Climate change is certainly real and inevitable. Witness the Little Ice Age, roughly from the 16th to the 19th centuries, when, as you note, the Thames regularly froze over. Or the Medieval Warm Period, roughly from 950 to 1250 AD, when the Vikings settled Greenland. Note that modern climate “science” has erased these two periods from history as they contradict the narrative that the climate was completely stable until the Industrial Revolution took off around 1850.

        Global warming is also real and undisputed at least in rational circles. Its been warming, albeit unevenly, for around 12,000 years, since the end of the last glacial period. If we want to focus on the effects of the Industrial Revolution then it has warmed roughly 0.7 degrees C since 1850.

        What is disputed is the theory of Catastrophic Anthropocentric Global Warming. Catastrophic in that proponents state that the earth will soon become uninhabitable if we do not immediately and nearly completely eliminate the use of fossil fuels. Anthropocentric in that natural sources of climate change, of the sort that obviously predominated prior to 1850, are now to be completely discounted. It’s all CO2 and it’s all us.

  • Beauceron

    It’s not that the “greens” are becoming more authoritarian, it’s that the greens are, invariably, of the political Left, and the Left is becoming more authoritarian. The greens are just being swept up in the larger totalitarian bent the Left has always had.

  • jeburke

    “Climate change is real.” Maybe. Maybe not. Even if it’s real, it’s totally unclear whether human activity has any significant effect on it. And if it has some but not much effect, it’s unclear whether the trivial warming attributable to it is actually harmful or justifies any sort of radical policy departures. No, we “deniers” are not holding out because we’re offended by alarmist rhetoric. We’re smart, well-informed and politically savvy. We grasp the connection between revolutionary anti-fossil fuel alarmism and redistributionist politics both nationally and internationally.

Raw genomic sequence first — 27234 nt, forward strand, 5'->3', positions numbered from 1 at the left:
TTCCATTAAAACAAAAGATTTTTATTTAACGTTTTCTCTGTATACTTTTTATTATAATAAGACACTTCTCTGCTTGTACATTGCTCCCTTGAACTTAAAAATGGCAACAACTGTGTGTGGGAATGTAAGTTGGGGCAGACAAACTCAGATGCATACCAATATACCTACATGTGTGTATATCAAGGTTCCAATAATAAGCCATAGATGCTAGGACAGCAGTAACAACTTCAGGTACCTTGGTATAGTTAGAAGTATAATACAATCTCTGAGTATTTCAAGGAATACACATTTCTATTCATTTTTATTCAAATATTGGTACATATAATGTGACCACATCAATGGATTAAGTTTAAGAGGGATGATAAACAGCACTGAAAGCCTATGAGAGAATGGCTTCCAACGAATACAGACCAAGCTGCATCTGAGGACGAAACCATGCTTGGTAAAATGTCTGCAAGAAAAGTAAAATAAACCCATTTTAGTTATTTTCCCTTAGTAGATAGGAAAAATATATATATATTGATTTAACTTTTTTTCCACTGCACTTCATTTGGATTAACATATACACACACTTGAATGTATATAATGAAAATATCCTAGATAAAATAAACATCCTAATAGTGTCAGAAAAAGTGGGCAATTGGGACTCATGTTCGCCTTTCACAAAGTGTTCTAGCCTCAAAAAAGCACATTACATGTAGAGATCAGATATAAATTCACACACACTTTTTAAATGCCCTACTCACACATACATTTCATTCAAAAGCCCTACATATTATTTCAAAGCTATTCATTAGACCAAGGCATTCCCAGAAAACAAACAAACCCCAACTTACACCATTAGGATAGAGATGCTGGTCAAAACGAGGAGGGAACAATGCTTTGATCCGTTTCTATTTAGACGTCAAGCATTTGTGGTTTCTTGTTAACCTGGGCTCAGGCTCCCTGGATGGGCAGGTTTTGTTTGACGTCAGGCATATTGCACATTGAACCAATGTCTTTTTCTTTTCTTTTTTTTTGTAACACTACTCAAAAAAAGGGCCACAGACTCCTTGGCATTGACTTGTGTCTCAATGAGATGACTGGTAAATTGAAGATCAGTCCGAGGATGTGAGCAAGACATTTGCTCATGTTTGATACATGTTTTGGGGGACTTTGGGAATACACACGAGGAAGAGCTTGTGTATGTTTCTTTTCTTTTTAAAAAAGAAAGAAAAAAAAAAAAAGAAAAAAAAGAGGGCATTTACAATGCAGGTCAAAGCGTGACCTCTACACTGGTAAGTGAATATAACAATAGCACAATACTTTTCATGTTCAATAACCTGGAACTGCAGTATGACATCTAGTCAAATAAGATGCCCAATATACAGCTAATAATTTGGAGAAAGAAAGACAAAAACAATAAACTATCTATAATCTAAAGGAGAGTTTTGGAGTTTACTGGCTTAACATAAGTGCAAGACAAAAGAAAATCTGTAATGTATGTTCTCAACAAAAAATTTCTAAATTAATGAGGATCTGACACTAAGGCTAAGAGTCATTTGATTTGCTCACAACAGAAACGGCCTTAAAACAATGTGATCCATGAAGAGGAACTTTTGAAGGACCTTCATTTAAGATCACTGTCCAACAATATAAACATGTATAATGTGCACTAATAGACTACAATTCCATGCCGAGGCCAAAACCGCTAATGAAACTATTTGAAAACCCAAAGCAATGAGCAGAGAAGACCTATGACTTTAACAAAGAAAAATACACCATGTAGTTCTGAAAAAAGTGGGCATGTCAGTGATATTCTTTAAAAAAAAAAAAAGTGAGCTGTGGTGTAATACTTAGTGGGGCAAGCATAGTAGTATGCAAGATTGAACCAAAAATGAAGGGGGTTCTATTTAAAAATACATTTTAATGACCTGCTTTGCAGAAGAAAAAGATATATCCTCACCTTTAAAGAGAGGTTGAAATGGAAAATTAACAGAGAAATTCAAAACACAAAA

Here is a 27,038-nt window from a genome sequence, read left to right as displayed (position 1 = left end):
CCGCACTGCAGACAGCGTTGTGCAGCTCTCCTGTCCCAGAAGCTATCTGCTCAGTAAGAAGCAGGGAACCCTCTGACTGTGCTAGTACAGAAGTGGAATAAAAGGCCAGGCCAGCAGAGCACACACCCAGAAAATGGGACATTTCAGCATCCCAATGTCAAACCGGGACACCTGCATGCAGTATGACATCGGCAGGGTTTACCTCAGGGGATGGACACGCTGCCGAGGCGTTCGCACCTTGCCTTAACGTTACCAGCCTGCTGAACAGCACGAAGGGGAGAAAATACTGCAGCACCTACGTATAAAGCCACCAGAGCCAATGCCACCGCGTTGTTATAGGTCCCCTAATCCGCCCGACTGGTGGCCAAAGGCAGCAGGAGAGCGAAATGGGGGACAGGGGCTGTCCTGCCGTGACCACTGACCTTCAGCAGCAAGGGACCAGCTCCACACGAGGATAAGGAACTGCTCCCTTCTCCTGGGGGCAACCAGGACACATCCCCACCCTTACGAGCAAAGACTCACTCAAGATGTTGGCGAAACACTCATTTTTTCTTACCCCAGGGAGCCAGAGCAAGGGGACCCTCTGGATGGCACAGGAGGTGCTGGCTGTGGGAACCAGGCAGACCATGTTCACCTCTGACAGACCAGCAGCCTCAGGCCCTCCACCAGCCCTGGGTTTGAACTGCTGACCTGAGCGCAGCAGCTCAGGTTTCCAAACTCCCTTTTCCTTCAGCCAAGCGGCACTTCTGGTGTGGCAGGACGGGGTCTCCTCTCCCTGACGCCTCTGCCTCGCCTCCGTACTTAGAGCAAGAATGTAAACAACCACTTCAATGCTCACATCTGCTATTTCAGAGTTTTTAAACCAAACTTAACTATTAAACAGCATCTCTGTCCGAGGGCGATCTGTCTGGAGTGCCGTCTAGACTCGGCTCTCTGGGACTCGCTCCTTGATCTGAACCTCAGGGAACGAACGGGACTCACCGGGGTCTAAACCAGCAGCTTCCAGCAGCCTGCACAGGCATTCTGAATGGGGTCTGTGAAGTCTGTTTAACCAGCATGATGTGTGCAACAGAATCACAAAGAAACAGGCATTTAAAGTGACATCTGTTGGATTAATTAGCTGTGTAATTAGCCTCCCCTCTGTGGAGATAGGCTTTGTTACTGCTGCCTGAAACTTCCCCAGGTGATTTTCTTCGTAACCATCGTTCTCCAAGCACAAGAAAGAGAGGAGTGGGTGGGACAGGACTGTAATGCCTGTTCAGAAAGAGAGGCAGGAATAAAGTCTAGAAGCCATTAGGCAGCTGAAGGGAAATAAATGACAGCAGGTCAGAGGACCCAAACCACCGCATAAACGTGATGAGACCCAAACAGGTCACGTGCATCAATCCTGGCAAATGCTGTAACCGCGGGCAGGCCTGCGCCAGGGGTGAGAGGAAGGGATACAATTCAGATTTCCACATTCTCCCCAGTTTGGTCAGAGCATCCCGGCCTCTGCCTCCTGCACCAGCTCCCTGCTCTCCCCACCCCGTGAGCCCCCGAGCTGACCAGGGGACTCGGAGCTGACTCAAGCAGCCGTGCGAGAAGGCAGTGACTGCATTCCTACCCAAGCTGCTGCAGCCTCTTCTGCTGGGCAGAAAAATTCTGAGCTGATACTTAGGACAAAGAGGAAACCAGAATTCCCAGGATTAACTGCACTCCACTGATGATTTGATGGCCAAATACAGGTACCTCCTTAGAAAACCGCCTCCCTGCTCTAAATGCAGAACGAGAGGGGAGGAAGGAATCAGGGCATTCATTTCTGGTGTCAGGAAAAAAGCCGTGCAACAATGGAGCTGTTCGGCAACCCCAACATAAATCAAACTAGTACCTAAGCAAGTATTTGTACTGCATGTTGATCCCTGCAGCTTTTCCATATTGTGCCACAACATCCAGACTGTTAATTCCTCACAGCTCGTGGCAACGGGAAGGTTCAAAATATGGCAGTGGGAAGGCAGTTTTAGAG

• J K Brown

    If it weren’t for climate, we’d have no weather at all. Gloom, despair for liberty.

  • vepxistqaosani

    The main problem with climate change is that it’s nonfalsifiable. That is, there is no conceivable evidence which could be produced on a timescale of decades which would be sufficient to disprove the theory. Ordinarily, this would be a red flag to the scientific community, given that they have, by nature, a pronounced bias toward logical positivism.

    But TAI is quite correct that the bigger political problem is the leftist bias of the proposed solutions. As they say on the left, “You never let a serious crisis go to waste. And what I mean by that it’s an opportunity to do things you think you could not do before.” (Rahm Emmanuel)

    Most Americans are still upset with low-flow showers, unflushable toilets, and lights that don’t illuminate. Nor do our betters on the left seem to have managed either foreign policy or the domestic economy with any discernible degree of success.

  • Brian

    First of all, most of the 12 comments so far posted are every bit as perceptive as the article their authors are commenting on. Bravo to the readership. In particular, the points I’d emphasize, and that some others have raised, are:

    1) “Climate change is real.” Er, yeah. If the climate did not change, would’t that be far, far more significant than the fact that it does change?

    2) The hypothesis of human-driven climate change is unfalsifiable. That is the root cause of my skepticism.

    3) Having said that, I do believe that CO2 released by human activity does influence the climate. But, as another said, how do you “unbundle” the influence of humans from natural influences?

    4) The models that are generated 15 years ago predicted we’d all be fried eggs now were wrong. Not just a little wrong, but catastrophically, glaringly wrong as shown by empirical measurements. This gets us back to “2 above:” If the failure of the models can’t falsify the AGW hypothesis, what can?

    5) As a follow-up to “3 above,” more CO2 has been released in the last 20 – 30 years than in the previous couple of centuries. So, if the “human activity drives Global Warming/Climate Change” hypothesis is correct, how can it be that natural causes were powerful enough to neutralize the best efforts of humans to cause catastrophic “climate change?”

    6) On a conceptual level, the emphasis has always been on “human influences on climate” as opposed to “all factors influencing climate, human and natural.” The conceptual bias here is staggering: far more importance has been given to what humans do than what, say, the influences of cosmic radiation or the sun. If we were to spend half of all climate research dollars on “human” and half on “other” influences, what might we find?

    I could go on, but I’ll spare you.